DIGITAL COLOR: THEORY AND PRACTICE
Report on course "A Field Guide to Digital Color" organized
Maureen Stone and Pauline Ts'o
by Ben Wyrick
24 July 2002
Color is a powerful, subtle and sometimes fickle tool. Add a little
too much red to your blue, and suddenly you're looking at something
entirely different than what you started with. How does color work,
and what can be done to keep it consistent through digital and mechanical
processes? Maureen Stone and Pauline Ts'o
shared their knowledge of color in a course entitled "A Field
Guide to Digital Color."
Stone began the course by explaining how the human visual system
reads color. Light enters the eye, strikes the retina, and is absorbed
by cone cells. The light is then transmitted to the brain via the
optic nerve, where it is interpreted. An important lesson to draw
from this model is that an observer may not actually see the true
color of an object--the observer's cones may not respond to the
exact wavelength. Furthermore, the brain interprets the
signal received from the cones, and that interpretation could be
misleading, hence optical illusions.
Stone explained the three types of cones: long, medium and short.
Long cones are sensitive to red colors (which have long wavelengths),
medium cones are sensitive to green, and short cones are sensitive
to the shortest visible wavelengths, blue colors.
Cone cells are found mostly at the center of the eye and are unevenly
distributed. Blue cones are rarer than red and green. Rod cells,
which are not sensitive to color, are located around the periphery
of the eye, and are responsible for night vision. According to Stone,
rods and cones usually do not function at the same time.
The eye has a blind spot where the optic nerve meets the retina.
However, this blind spot is seldom noticed since our eyes are continuously
scanning the world and integrating between snapshots.
Understanding the theory behind the human visual system is useful
in developing practical color models and standards for computer
graphics. For example, the phosphors inside televisions and computer
monitors are red, green and blue--just the colors our cones are
Humans are capable of detecting millions of colors--more than desktop
printers, monitors, projectors and printing presses are capable
of producing. To complicate matters, different devices produce different
ranges of colors. Monitors mix light and printers mix ink, and results
often vary. For example, your monitor might be capable of displaying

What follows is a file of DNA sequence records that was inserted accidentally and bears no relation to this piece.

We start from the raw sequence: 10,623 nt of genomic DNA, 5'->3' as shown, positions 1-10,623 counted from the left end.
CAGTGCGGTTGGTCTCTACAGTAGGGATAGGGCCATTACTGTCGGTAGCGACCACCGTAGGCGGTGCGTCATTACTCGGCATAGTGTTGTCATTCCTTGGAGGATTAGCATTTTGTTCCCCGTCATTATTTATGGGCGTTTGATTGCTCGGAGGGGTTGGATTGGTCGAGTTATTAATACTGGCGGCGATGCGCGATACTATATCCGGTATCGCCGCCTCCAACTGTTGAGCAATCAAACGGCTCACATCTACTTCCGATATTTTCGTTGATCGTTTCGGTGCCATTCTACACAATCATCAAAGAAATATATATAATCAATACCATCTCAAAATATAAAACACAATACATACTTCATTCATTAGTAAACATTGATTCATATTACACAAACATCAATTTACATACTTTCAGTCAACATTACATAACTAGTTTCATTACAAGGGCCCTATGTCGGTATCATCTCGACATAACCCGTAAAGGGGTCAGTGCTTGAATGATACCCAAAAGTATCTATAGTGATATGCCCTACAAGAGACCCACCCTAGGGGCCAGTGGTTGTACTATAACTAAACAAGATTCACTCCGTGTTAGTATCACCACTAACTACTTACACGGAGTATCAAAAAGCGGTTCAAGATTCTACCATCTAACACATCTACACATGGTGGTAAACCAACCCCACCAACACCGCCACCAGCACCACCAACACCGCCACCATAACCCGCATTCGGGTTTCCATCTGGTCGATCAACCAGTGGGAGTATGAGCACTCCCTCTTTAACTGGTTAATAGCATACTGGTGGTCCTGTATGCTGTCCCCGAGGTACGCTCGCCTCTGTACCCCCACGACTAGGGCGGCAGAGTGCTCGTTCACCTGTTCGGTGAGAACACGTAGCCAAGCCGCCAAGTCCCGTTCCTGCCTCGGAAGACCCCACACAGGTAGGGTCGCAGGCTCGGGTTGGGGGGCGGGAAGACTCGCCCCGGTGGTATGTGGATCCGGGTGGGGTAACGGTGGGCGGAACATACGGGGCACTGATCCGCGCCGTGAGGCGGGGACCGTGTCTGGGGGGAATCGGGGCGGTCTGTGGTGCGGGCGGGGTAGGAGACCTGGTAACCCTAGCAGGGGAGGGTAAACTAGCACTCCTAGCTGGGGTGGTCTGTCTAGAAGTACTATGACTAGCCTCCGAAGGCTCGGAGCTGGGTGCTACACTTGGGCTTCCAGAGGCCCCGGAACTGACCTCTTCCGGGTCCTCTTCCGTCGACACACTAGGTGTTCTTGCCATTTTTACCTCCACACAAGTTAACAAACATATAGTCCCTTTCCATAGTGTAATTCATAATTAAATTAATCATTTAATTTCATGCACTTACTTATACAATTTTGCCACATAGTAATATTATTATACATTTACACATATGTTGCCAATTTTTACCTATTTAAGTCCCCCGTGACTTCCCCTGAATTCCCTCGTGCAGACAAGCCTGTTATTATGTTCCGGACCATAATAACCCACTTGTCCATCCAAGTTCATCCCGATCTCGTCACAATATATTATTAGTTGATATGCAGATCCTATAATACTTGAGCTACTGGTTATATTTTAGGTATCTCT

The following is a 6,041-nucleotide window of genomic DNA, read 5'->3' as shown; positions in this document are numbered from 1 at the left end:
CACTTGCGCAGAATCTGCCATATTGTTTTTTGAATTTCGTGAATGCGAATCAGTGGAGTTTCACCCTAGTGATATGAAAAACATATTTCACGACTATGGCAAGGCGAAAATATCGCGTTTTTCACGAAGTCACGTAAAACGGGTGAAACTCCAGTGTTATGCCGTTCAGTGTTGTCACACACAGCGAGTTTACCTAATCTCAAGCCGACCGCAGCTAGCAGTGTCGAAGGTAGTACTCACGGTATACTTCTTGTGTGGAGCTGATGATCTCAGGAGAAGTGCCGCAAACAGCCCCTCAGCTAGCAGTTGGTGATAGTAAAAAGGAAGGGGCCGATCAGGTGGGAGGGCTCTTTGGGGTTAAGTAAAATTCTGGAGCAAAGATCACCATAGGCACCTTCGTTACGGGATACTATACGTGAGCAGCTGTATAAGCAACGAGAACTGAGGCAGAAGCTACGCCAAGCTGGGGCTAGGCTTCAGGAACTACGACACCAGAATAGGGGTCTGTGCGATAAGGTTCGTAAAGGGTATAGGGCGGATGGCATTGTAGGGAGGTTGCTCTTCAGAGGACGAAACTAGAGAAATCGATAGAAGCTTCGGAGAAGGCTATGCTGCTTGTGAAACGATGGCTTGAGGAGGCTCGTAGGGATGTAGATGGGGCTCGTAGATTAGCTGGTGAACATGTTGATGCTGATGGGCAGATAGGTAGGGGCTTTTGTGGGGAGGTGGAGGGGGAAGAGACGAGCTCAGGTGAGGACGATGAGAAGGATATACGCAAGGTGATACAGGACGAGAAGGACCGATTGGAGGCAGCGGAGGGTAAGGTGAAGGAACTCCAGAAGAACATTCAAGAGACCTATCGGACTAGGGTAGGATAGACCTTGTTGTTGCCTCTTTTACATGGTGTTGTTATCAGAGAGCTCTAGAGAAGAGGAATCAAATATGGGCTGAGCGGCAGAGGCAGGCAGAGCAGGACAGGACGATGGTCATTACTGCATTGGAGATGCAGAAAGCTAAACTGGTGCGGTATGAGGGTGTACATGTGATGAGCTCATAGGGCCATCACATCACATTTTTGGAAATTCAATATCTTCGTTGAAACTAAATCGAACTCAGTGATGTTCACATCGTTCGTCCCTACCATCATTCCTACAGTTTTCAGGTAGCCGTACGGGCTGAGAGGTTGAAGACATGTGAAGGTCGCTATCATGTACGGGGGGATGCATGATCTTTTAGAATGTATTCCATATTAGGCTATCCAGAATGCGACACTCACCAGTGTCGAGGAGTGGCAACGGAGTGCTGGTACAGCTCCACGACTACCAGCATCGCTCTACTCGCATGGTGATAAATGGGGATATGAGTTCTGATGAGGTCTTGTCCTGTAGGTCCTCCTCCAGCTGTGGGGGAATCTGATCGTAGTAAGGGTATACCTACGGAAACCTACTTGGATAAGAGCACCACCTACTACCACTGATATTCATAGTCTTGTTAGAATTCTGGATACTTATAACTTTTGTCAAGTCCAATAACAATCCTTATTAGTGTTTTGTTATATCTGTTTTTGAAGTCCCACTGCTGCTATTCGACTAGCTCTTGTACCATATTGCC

a color like "fire engine red," but to your printer it
looks more like "dry rust red."
To combat the problem of accurate color reproduction, sets of device-independent
standards are being created. One such standard was created by the
International Color Consortium (ICC) and has been widely accepted,
Stone explained. The ICC standard is based on experiments conducted
by the Commission Internationale de l'Eclairage (CIE), which tested
how people perceive color.
Once a standard color space like ICC is agreed upon, devices can
convert their colors to colors within the space. Problems arise
when a device's colors are exotic flavors of the standard set. These
color mismatches are resolved in a process called gamut mapping,
which uses algorithms to convert extreme colors to standard colors.
When everything works, what you see on your monitor is what you
get in print, thanks to an understanding of the human visual system
and an agreed-upon color space.
* * *
A thorough knowledge and exacting use of color is critical to a
special effects production house like Rhythm & Hues Studios.
Pauline Ts'o of Rhythm & Hues talked about how color can lead
the eye and strike a mood. Preserving the richness and subtlety
of color is taken very seriously at special effects houses, which
use high-end hardware and software to get the right look. Ts'o spoke
on the particulars of Rhythm & Hues' color pipeline for both
video/broadcast work and film work.
First, live action footage is scanned into a proprietary file format
called Rll, which uses 16-bit color channels. Most consumer image
editing devices use 8-bit color channels and as a result are not
able to store and manipulate a rich spectrum of colors. 8-bit schemes
can also introduce banding artifacts due to their limitations. The
Rll format stores colors on a logarithmic scale as opposed to the
more commonly used linear scale. According to Ts'o, a logarithmic
representation of color allows more gradations in dark colors, which
film is more sensitive to. Rendered frames are created in a linear
space and then special software is used to correctly map them to
the logarithmic color space used by monitors.
Calibrating monitors is a routine task at Rhythm & Hues and
Ts'o joked about users being severely warned not to change the settings.
Employees work in darkened rooms to avoid bright light reflecting
on monitor glass. Ts'o admitted to calibrating her home television
set by watching Rhythm & Hues commercials when they are broadcast.
Working with film stock requires extra steps to ensure color correctness,
Ts'o explained. Positive match clips and wedge clips are special
referencing tests made to keep color consistent between the client's
live-action footage and the studio's special effects footage. Ts'o
also says her studio works closely with the film processing lab
to make sure chemicals are fresh and their equipment is properly
When everything works, the end result of understanding the human
visual system and maintaining a pure digital color through the many
steps of a production pipeline is a faithful representation
of the director's vision.Links: The International
Color Consortium: www.color.org